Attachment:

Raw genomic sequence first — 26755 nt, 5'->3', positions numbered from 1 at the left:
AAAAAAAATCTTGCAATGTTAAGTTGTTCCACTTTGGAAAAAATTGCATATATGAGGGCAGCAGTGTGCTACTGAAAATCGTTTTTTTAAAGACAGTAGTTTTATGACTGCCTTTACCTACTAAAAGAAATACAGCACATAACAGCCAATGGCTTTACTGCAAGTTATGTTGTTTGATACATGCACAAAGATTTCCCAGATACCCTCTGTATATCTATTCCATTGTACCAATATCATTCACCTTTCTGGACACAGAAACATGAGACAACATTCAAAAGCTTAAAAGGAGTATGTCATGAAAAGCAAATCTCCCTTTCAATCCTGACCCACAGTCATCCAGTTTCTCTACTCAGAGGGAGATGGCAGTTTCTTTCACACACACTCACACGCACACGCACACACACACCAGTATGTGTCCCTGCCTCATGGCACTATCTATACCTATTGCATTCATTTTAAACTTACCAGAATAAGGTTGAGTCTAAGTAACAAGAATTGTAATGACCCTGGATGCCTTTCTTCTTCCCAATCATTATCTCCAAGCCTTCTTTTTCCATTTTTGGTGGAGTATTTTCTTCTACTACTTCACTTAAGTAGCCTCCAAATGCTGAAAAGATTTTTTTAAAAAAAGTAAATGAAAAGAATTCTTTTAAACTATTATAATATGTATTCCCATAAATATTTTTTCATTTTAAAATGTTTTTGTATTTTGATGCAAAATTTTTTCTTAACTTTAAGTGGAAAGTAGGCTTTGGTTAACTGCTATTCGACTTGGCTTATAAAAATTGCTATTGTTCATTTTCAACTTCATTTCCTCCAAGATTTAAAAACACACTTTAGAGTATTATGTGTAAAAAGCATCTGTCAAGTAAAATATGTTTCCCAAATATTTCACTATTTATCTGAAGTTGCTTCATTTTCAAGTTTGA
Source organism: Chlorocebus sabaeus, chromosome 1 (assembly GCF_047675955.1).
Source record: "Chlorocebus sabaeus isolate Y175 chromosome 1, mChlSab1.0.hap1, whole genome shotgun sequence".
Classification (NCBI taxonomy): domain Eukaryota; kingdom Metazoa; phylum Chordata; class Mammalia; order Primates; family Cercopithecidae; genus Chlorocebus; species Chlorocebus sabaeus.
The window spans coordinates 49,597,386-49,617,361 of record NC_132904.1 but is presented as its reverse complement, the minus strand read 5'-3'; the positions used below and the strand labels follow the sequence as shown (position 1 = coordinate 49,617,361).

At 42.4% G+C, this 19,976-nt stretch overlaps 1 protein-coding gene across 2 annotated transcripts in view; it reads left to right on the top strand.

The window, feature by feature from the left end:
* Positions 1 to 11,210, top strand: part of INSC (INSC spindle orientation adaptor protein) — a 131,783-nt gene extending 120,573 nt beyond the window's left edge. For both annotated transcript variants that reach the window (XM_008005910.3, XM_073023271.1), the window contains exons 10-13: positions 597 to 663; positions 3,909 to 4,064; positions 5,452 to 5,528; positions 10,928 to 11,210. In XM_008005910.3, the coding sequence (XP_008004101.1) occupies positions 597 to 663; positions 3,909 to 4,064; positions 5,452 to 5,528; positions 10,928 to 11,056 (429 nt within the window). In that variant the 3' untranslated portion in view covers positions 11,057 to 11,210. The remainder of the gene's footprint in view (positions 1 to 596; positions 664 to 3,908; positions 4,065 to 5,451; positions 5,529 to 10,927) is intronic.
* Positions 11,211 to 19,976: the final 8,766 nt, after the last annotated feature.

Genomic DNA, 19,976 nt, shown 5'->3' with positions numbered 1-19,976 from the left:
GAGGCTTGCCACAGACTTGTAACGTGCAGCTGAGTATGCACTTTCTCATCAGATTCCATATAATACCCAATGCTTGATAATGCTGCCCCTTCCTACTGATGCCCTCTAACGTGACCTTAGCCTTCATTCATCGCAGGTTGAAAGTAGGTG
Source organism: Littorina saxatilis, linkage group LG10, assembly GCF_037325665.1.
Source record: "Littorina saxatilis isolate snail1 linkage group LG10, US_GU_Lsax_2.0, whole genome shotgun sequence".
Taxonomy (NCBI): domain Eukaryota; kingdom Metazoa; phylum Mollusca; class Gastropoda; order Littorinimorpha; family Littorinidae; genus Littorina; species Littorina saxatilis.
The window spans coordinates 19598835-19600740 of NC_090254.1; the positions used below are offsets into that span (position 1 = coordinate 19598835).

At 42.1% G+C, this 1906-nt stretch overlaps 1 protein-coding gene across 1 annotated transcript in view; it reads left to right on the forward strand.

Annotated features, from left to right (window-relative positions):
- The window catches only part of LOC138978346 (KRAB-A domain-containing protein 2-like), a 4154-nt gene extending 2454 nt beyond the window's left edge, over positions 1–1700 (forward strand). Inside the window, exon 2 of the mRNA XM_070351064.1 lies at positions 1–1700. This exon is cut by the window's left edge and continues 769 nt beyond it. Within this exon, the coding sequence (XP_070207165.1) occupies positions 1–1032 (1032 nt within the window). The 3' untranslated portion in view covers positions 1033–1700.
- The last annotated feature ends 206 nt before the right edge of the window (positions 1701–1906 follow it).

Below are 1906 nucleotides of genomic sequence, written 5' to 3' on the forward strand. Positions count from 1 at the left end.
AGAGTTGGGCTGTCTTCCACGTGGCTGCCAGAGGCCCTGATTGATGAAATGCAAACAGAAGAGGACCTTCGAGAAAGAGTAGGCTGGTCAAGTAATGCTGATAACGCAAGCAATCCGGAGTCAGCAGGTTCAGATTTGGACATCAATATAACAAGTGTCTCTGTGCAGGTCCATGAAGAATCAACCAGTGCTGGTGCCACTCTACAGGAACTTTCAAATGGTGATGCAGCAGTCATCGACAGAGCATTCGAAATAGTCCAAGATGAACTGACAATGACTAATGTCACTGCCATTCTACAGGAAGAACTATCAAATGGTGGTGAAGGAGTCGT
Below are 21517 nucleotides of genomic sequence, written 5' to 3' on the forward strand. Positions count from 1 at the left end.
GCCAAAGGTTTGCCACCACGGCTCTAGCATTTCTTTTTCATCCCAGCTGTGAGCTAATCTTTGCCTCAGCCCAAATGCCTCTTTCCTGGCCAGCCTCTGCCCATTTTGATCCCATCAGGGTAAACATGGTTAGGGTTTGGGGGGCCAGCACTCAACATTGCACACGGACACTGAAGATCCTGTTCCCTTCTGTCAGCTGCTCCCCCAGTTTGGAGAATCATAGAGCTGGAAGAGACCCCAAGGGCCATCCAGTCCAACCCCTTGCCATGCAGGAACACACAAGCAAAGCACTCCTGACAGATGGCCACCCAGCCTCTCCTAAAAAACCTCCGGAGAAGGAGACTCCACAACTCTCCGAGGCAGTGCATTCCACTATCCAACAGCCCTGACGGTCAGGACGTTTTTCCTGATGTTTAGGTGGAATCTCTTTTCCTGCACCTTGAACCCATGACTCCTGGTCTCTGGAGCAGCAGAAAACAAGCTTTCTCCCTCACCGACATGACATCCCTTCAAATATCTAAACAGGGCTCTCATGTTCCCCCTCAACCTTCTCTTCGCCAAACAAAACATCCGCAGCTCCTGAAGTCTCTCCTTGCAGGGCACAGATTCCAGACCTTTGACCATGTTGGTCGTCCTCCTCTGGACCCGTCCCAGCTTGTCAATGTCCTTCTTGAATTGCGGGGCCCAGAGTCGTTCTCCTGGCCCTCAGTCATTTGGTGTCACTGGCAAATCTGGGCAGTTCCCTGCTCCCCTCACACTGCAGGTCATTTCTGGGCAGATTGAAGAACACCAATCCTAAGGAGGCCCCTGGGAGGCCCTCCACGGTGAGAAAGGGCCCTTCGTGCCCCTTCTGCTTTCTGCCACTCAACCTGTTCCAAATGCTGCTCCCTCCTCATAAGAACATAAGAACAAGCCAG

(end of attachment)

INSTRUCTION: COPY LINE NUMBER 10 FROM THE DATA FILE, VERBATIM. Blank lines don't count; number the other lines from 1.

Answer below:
* Positions 11,211 to 19,976: the final 8,766 nt, after the last annotated feature.